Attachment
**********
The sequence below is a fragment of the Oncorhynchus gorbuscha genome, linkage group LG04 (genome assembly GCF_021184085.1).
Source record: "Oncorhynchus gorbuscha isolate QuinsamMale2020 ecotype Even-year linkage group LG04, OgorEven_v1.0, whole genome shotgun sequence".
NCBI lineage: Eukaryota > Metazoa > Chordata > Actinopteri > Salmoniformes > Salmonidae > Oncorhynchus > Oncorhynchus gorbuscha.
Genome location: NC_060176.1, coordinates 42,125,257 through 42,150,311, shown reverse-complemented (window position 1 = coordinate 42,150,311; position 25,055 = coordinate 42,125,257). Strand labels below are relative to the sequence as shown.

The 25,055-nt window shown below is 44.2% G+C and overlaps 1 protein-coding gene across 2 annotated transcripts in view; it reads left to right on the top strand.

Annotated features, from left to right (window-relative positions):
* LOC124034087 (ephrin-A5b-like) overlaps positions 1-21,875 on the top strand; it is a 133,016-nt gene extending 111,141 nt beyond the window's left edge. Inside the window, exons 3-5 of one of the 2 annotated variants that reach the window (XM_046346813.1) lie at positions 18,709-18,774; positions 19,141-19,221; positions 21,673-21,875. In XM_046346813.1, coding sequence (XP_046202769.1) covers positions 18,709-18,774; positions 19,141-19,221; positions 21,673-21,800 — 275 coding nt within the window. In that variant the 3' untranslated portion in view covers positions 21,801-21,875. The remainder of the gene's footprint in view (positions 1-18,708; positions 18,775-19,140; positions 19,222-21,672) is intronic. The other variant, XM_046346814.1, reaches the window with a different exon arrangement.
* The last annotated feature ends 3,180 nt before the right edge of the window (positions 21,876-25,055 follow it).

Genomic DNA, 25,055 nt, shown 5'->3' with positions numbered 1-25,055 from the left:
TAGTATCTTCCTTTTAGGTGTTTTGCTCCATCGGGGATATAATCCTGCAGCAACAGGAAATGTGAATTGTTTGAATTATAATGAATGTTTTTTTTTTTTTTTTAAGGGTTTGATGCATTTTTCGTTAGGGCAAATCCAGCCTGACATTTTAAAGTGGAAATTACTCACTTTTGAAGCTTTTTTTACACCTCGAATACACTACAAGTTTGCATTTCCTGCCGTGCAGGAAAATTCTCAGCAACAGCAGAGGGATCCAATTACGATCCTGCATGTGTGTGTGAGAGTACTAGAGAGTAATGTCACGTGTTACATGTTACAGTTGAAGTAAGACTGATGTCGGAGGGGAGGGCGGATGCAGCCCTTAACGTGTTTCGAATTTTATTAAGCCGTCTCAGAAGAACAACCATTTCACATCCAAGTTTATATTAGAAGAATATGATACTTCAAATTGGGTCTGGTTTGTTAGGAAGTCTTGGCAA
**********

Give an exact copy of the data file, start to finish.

The sequence below is a fragment of the Oncorhynchus gorbuscha genome, linkage group LG04 (genome assembly GCF_021184085.1).
Source record: "Oncorhynchus gorbuscha isolate QuinsamMale2020 ecotype Even-year linkage group LG04, OgorEven_v1.0, whole genome shotgun sequence".
NCBI lineage: Eukaryota > Metazoa > Chordata > Actinopteri > Salmoniformes > Salmonidae > Oncorhynchus > Oncorhynchus gorbuscha.
Genome location: NC_060176.1, coordinates 42,125,257 through 42,150,311, shown reverse-complemented (window position 1 = coordinate 42,150,311; position 25,055 = coordinate 42,125,257). Strand labels below are relative to the sequence as shown.

The 25,055-nt window shown below is 44.2% G+C and overlaps 1 protein-coding gene across 2 annotated transcripts in view; it reads left to right on the top strand.

Annotated features, from left to right (window-relative positions):
* LOC124034087 (ephrin-A5b-like) overlaps positions 1-21,875 on the top strand; it is a 133,016-nt gene extending 111,141 nt beyond the window's left edge. Inside the window, exons 3-5 of one of the 2 annotated variants that reach the window (XM_046346813.1) lie at positions 18,709-18,774; positions 19,141-19,221; positions 21,673-21,875. In XM_046346813.1, coding sequence (XP_046202769.1) covers positions 18,709-18,774; positions 19,141-19,221; positions 21,673-21,800 — 275 coding nt within the window. In that variant the 3' untranslated portion in view covers positions 21,801-21,875. The remainder of the gene's footprint in view (positions 1-18,708; positions 18,775-19,140; positions 19,222-21,672) is intronic. The other variant, XM_046346814.1, reaches the window with a different exon arrangement.
* The last annotated feature ends 3,180 nt before the right edge of the window (positions 21,876-25,055 follow it).

Genomic DNA, 25,055 nt, shown 5'->3' with positions numbered 1-25,055 from the left:
TAGTATCTTCCTTTTAGGTGTTTTGCTCCATCGGGGATATAATCCTGCAGCAACAGGAAATGTGAATTGTTTGAATTATAATGAATGTTTTTTTTTTTTTTTTAAGGGTTTGATGCATTTTTCGTTAGGGCAAATCCAGCCTGACATTTTAAAGTGGAAATTACTCACTTTTGAAGCTTTTTTTACACCTCGAATACACTACAAGTTTGCATTTCCTGCCGTGCAGGAAAATTCTCAGCAACAGCAGAGGGATCCAATTACGATCCTGCATGTGTGTGTGAGAGTACTAGAGAGTAATGTCACGTGTTACATGTTACAGTTGAAGTAAGACTGATGTCGGAGGGGAGGGCGGATGCAGCCCTTAACGTGTTTCGAATTTTATTAAGCCGTCTCAGAAGAACAACCATTTCACATCCAAGTTTATATTAGAAGAATATGATACTTCAAATTGGGTCTGGTTTGTTAGGAAGTCTTGGCAA